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ENY-49 Methyl Bromide: Progress and Problems Identifying Alternatives, Volume II1 J. W. Noling and J. P. Gilreath2 1. This document is ENY-49, one of a series of the Entomology & Nematology Department, Florida Cooperative Extension Service, Institute of Food and Agricultural Sciences, University of Florida. Published: February 2002. For more publications related to horticulture/agriculture, please visit the EDIS Website at http://edis.ifas.ufl.edu/. 2. J. W. Noling, professor, Entomology and Nematology Department, Citrus Research and Education Center, Lake Alfred, FL 33850, and J. P. Gilreath, associate professor, Horticultural Sciences, Gulf Coast REC, Cooperative Extension Service, Institute of Food and Agricultural Sciences, University of Florida, Bradenton, FL 34203. The Institute of Food and Agricultural Sciences is an equal opportunity/affirmative action employer authorized to provide research, educational information and other services only to individuals and institutions that function without regard to race, color, sex, age, handicap, or national origin. For information on obtaining other extension publications, contact your county Cooperative Extension Service office. Florida Cooperative Extension Service/Institute of Food and Agricultural Sciences/University of Florida/Christine Taylor Waddill, Dean. Every other year, methyl bromide production and importation is reduced. In 2001, it was reduced an additional 25% as a result of the EPA regulatory implementation of the U.S. Clean Air Act and provisions of the Montreal Protocol Agreement. This additional reduction means that now methyl bromide manufacturers can produce only 50% of the levels produced in 1991. As has been repeatedly the case, methyl bromide prices ($2.60 lb 67/33) have increased in response to regulatory action and reduced supply. Not only has availability been reduced, but market competition among the different end users is intensifying and redefining how remaining methyl bromide supplies are allocated. Future pricing of methyl bromide will be driven by market demand, whereas availability will determined to large extent by previous sales and contractual agreement established between grower and distributor. Finally being caught in the squeeze, Florida growers are only now beginning to realize unfilled need of methyl bromide quantities, and are beginning to trial various alternatives in earnest. Each year, extensive field research continues to explore new products, application technologies, and treatment regimes to serve as alternatives to soil fumigant uses of methyl bromide. Each year, the USDA-ARS has provided funding in the sum of $243,750 to conduct small-plot research and field-scale demonstration / validation studies at multiple sites with the major crop producing regions of Florida. Significant funding for ongoing research efforts has also been derived on an annual basis from other state, federal, university, agribusiness, and commodity groups such as the Florida Tomato Committee, the Florida Fruit and Vegetable Association, the Florida Strawberry Growers Association, and the U.S. Environmental Protection Agency. The authors and research personnel of the University of Florida involved in these projects would like to express sincere appreciation for the continuing support provided, because without this support, the research activities and the information in this article would not have been possible. As with the previous article of spring 2000, we will try to address some of the current research on alternative management tactics, both chemical and nonchemical, which can have an impact on soilborne pest and disease control and changes in crop productivity in the post methyl bromide era.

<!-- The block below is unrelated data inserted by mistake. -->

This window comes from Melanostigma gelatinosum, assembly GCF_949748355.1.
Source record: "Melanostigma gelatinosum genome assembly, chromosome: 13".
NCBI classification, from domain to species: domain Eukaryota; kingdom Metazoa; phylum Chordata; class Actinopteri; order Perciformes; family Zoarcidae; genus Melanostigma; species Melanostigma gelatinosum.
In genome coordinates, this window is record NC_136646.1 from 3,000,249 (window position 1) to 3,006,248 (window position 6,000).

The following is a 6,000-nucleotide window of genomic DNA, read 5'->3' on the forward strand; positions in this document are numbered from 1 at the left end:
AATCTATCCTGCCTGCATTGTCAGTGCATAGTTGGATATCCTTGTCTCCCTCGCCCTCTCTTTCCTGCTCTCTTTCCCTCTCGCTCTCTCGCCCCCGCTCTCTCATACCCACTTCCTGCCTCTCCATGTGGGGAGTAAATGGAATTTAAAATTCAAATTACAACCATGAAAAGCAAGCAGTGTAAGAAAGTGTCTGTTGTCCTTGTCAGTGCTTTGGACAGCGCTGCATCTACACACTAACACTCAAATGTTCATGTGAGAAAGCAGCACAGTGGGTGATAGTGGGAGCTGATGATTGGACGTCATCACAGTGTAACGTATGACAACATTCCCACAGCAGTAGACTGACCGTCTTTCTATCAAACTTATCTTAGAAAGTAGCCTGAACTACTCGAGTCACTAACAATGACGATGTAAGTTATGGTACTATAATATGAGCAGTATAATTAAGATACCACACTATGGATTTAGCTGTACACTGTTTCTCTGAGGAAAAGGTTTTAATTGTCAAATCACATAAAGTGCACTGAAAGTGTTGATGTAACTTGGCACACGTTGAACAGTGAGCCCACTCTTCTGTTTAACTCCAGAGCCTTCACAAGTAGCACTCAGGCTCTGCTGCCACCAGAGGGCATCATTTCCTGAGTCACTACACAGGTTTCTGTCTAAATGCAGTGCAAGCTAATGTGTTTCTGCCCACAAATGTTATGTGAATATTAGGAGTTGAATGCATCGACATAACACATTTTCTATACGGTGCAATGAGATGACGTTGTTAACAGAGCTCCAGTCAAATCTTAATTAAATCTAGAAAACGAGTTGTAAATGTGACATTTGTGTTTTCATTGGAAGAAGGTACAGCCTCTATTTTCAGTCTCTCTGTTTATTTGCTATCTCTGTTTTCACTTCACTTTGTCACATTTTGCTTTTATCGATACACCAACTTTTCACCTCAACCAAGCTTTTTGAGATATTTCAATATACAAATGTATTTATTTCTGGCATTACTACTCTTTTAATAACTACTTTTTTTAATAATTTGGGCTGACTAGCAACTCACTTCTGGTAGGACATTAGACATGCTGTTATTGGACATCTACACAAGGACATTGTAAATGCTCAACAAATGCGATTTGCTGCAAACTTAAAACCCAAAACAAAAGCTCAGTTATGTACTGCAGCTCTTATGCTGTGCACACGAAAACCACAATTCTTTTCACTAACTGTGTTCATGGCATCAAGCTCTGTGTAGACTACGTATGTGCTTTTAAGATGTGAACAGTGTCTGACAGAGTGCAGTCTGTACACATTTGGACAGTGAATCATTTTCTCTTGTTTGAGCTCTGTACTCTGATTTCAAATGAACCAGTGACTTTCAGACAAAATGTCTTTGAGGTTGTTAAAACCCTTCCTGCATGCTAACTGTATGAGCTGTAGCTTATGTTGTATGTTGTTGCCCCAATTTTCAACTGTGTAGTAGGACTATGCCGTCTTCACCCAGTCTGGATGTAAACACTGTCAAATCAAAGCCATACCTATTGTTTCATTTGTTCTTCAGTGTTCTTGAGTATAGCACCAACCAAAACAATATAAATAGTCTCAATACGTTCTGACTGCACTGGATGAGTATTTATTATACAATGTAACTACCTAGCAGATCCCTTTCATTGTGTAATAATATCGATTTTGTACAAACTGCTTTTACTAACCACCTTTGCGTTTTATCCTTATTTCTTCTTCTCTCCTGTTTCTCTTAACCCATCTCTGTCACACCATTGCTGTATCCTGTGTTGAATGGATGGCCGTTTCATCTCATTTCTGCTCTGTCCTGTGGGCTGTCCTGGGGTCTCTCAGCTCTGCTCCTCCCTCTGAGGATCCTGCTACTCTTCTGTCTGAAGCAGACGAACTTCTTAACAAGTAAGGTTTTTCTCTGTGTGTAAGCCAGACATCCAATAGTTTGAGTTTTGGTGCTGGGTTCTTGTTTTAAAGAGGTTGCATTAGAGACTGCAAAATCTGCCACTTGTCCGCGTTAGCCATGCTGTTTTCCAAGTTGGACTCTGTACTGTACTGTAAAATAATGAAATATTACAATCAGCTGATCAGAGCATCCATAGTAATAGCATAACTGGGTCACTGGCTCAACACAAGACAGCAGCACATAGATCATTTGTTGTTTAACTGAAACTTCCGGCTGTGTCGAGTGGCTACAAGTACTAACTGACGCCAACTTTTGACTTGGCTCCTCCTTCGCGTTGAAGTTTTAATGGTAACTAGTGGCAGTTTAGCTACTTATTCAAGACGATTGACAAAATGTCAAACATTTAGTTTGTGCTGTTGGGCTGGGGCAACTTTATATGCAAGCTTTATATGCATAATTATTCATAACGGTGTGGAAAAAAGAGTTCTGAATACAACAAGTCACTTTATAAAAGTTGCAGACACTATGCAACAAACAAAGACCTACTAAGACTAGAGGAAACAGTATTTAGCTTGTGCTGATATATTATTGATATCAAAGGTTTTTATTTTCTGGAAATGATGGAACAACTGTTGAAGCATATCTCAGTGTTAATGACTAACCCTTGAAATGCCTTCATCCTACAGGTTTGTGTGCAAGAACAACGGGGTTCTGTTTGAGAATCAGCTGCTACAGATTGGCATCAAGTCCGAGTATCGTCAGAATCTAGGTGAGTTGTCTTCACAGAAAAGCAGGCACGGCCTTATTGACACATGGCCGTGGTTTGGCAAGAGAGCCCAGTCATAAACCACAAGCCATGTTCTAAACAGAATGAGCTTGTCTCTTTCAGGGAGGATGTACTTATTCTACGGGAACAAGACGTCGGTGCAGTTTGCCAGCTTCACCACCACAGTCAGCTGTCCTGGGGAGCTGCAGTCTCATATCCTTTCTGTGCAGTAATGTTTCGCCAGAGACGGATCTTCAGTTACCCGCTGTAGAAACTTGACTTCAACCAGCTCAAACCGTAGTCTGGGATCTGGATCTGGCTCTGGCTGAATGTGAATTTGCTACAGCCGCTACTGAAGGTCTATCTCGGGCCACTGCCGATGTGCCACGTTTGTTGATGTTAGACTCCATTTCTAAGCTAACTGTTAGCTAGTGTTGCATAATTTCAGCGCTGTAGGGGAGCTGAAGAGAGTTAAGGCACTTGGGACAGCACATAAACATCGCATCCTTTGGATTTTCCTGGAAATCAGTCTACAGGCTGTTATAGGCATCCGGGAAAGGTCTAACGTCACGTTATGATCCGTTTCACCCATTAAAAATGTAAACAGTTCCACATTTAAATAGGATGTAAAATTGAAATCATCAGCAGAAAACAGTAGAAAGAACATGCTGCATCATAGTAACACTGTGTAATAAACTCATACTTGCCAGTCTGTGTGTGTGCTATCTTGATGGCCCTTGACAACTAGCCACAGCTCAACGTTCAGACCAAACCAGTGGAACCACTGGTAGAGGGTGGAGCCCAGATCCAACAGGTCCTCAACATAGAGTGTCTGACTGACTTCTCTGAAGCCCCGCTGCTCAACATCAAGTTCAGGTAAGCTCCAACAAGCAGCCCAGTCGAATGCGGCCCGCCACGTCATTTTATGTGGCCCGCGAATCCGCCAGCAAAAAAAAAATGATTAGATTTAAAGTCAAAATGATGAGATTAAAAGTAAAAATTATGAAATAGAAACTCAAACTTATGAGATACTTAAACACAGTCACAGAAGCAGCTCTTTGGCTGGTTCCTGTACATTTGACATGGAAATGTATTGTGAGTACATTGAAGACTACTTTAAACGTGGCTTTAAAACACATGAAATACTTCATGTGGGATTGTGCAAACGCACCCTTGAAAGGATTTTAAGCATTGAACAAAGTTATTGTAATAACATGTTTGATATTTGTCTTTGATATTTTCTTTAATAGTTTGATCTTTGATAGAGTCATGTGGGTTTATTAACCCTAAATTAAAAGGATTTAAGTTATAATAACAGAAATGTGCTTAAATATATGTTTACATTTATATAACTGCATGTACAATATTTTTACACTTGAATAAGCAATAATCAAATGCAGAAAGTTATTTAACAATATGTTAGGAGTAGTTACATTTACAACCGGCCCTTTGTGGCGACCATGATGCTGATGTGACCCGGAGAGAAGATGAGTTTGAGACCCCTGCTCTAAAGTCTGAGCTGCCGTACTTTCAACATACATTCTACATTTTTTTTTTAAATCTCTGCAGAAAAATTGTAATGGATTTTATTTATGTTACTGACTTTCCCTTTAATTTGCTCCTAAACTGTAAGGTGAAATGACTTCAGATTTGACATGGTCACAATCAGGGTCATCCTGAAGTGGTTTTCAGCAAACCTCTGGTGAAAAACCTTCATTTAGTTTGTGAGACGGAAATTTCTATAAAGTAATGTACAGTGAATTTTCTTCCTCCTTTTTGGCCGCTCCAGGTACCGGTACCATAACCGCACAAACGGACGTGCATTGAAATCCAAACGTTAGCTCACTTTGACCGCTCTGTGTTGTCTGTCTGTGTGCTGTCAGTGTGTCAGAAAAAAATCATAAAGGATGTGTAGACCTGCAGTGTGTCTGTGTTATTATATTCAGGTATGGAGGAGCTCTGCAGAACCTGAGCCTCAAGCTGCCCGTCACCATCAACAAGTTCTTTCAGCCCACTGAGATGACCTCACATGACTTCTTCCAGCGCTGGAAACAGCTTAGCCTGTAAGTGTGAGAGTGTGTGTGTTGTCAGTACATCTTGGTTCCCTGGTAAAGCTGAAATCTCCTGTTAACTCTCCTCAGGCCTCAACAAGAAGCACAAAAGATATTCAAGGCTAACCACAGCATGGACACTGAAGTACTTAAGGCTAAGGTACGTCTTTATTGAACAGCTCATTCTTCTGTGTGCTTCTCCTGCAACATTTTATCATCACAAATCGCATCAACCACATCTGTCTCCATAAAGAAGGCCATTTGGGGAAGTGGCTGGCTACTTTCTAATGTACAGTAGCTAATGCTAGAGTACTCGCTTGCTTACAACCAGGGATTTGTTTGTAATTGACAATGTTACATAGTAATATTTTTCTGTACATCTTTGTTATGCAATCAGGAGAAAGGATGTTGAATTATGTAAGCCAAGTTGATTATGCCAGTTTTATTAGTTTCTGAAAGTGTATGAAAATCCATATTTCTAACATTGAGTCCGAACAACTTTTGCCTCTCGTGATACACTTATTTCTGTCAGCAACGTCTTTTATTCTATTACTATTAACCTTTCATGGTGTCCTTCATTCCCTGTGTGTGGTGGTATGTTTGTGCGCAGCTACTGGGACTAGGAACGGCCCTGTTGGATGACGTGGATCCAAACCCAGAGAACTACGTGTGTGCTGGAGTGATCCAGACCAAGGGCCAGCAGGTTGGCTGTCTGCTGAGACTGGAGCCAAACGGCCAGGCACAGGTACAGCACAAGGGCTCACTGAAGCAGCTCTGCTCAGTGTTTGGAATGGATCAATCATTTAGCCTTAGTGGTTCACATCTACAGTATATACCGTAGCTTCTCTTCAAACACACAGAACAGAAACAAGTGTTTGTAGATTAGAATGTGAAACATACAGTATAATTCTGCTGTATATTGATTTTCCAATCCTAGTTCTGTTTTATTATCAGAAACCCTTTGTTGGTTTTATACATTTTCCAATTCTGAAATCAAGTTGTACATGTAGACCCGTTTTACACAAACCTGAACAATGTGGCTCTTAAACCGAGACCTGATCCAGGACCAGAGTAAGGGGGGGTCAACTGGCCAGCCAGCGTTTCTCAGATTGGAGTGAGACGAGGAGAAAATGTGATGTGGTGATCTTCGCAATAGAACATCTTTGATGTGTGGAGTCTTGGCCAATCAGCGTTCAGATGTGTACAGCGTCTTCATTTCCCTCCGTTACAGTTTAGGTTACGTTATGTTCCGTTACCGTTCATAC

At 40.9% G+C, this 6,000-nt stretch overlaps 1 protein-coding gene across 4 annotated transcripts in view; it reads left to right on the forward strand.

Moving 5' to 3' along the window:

Methyl Bromide: Progress and Problems Identifying Alternatives, Volume II 2 Florida Strawberry Research Alternative research efforts at University of Florida research and education centers in Dover, Quincy, and Gainesville were initiated in 1995 and have continued to the present. The primary focus of this research has been to evaluate cultural and chemical alternatives to methyl bromide soil fumigation within Florida strawberry production. The early studies at Dover, conducted by Dr. Craig Chandler, clearly demonstrated that strawberry productivity in Florida could be substantially (50-70%) reduced by growing plants in soil that had not been fumigated prior to planting, even in the absence of lethal pathogens. These studies also demonstrated no differences in resistance or tolerance to soil borne nematode and disease pathogens among six commercially important strawberry cultivars, two plant propagation sites (Florida, Canada), or two plant types (plug vs. bareroot). Following these studies, field research efforts began to focus on chemical alternatives to control nematodes, disease, and other sublethal microoganisms. The results of these chemical trials clearly demonstrated significant increases in strawberry yields over that of the untreated control, and equivalent to if not higher than that of methyl bromide following use of Chloropicrin (300 lb/a), Telone C17 (35 gal/a), and in some trials, with Chloropicrin (300 lb/a) plus Metham sodium (75 gal/a), or metham sodium (75 gal/a) plus Telone II (12 gal/a). In some of the trials, strawberry yield responses were proportional to the amount of chloropicrin actually applied, strongly suggesting the importance of other undefined soil pathogens as primary yield determining factors and of using a fumigant with excellent fungicidal activity. It was also determined that because chloropicrin is such a poor nematicide, another fumigant which could broaden the spectrum of soil pest control activity to include nematodes was needed. As a result, Telone C17 or Telone C35 was determined to be the most promising, currently registered, alternative fumigant to that of methyl bromide for Florida strawberry. There was also grower concern that to much chloropicrin in itself would confer an undesirable increase in vegetative growth response, and as a result, provided further confirmation to target Telone C17 and Telone C35 for evaluation in advanced trials. Since 1997, thirteen USDA funded large scale field demonstration trials have been performed in the Plant City area comparing Telone C-17 (35 gal/a) or Telone C-35 (26 gal/a) applied in-row or broadcast, in combination with the herbicide Devrinol (4 lb /a) to that of methyl bromide (67/33; 350 lb/a) for weed, disease, and nematode control and for strawberry yield response. The Telone treated area in these field trials ranged from approximately onethird to one acre in size. Grower fumigation and bedding equipment was used for all in-row applications of Telone C17 or Telone C35. Devrinol (4 lb a.i./a), when it was used for weed control, was applied as a surface spray prior to soil fumigation and incorporated 2 to 4 inches deep with a rolling cultivator. Most fields had no previous history of severe pest pressures. At three of the grower sites, Telone C17 or Telone C35 has been repeatedly evaluated in the same field location for the past 3 years to examine long term impacts of repeated Telone use. At none of the field demonstration sites during the period 1997 to 1999 were substantial differences in the incidence of dead or decline plants per row ever observed between in-row applications of Telone C17 and methyl bromide. In all cases, the numbers of dead and decline plants marginally increased during the course of the season but no significant trends was ever observed between treatments. It is interesting to note that in many of the trials, plant mortality due to strawberry anthracnose was numerically higher in the methyl bromide compared to Telone treated field areas. In general, no differences in weed control was observed at any time between the Telone C17 plus Devrinol and methyl bromide treatment. In a number of years and site locations, the average number of small plants were significantly higher per unit length of strawberry row in the Telone C17 + Devrinol treated fields compared to that of methyl bromide. The cause for the marginally smaller plant sizes are not known, but in some cases may be linked to herbicide induced stunting as has been previously observed with Tillam on tomato. Overall, strawberry plant growth of the Telone C17 or Telone C35 plus Devrinol in-row treatments were near equivalent to that of methyl bromide yield, particularly at seasons end in March. At a number of sites, yield records were incomplete or not provided by grower